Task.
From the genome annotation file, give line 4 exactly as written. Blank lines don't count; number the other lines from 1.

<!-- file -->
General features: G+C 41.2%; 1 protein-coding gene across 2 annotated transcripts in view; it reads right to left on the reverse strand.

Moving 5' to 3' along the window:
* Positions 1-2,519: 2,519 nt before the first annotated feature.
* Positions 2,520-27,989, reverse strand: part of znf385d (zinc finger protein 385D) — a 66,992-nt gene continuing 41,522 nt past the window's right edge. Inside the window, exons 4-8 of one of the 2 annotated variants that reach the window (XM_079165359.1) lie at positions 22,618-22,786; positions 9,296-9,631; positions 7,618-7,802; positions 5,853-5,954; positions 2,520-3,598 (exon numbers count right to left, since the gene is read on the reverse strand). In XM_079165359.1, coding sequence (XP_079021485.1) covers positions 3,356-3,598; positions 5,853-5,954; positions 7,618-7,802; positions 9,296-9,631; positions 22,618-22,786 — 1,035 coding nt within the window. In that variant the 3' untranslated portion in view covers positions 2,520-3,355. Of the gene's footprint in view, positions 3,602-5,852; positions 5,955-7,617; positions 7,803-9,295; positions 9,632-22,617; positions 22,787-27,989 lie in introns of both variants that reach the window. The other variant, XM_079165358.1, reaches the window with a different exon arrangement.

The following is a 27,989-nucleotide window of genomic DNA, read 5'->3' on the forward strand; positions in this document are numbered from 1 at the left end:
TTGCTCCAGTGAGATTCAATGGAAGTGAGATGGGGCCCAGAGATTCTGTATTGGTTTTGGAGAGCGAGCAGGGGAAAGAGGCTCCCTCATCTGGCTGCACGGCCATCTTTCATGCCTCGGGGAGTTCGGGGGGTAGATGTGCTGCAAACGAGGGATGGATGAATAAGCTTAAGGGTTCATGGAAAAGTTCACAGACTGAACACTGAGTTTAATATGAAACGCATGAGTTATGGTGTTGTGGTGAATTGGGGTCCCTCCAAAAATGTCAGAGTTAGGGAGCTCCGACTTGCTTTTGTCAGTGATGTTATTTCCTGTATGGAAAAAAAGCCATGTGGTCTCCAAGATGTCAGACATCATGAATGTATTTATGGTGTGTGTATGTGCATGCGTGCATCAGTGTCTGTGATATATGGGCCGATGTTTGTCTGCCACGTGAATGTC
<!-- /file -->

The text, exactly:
* Positions 2,520-27,989, reverse strand: part of znf385d (zinc finger protein 385D) — a 66,992-nt gene continuing 41,522 nt past the window's right edge. Inside the window, exons 4-8 of one of the 2 annotated variants that reach the window (XM_079165359.1) lie at positions 22,618-22,786; positions 9,296-9,631; positions 7,618-7,802; positions 5,853-5,954; positions 2,520-3,598 (exon numbers count right to left, since the gene is read on the reverse strand). In XM_079165359.1, coding sequence (XP_079021485.1) covers positions 3,356-3,598; positions 5,853-5,954; positions 7,618-7,802; positions 9,296-9,631; positions 22,618-22,786 — 1,035 coding nt within the window. In that variant the 3' untranslated portion in view covers positions 2,520-3,355. Of the gene's footprint in view, positions 3,602-5,852; positions 5,955-7,617; positions 7,803-9,295; positions 9,632-22,617; positions 22,787-27,989 lie in introns of both variants that reach the window. The other variant, XM_079165358.1, reaches the window with a different exon arrangement.